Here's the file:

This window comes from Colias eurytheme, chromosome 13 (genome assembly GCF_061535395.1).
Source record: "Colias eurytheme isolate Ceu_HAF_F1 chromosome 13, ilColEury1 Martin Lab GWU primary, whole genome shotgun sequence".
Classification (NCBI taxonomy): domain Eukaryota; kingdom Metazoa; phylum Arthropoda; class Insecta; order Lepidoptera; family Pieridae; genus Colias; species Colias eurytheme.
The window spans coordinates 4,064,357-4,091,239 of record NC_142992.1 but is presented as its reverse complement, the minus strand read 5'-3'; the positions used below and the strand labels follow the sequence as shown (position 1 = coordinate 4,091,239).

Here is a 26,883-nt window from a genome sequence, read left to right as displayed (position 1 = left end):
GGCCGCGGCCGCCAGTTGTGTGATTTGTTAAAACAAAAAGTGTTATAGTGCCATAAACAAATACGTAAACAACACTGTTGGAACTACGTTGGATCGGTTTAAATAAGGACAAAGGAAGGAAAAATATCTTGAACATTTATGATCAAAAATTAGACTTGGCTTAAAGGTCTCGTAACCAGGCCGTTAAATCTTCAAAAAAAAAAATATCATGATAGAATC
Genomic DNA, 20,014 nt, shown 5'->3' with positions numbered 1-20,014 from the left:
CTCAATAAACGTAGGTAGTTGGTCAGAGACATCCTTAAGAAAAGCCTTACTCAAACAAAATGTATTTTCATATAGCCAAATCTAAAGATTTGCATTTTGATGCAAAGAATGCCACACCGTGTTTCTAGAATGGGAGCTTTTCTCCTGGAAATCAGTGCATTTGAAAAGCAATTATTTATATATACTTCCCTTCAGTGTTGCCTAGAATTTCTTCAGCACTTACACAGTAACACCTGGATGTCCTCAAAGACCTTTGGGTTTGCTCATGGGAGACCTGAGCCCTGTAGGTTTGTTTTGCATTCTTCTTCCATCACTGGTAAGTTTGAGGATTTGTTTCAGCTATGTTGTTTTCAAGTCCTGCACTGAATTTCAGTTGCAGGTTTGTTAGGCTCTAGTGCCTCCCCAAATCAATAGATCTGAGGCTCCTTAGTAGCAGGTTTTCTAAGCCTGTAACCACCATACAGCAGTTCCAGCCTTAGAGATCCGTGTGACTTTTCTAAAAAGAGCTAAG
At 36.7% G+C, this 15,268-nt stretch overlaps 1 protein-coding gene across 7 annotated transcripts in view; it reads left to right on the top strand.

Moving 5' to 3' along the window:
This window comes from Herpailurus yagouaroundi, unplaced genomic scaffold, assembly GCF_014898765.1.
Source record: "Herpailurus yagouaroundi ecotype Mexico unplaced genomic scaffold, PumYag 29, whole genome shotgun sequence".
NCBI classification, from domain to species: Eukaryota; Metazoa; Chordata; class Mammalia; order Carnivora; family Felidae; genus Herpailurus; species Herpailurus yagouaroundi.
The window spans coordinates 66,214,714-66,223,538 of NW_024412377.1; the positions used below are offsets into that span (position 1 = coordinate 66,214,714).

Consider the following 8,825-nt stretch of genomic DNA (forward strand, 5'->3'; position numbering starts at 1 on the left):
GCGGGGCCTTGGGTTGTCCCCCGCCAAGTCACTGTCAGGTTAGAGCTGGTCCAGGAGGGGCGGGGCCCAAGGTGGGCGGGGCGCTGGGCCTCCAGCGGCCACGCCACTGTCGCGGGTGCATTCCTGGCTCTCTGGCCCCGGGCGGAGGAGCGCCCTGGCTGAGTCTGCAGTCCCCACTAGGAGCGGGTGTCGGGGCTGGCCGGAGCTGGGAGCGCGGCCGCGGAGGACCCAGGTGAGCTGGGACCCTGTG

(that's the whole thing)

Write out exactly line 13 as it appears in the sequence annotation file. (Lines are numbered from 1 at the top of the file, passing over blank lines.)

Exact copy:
NCBI classification, from domain to species: Eukaryota; Metazoa; Chordata; class Mammalia; order Carnivora; family Felidae; genus Herpailurus; species Herpailurus yagouaroundi.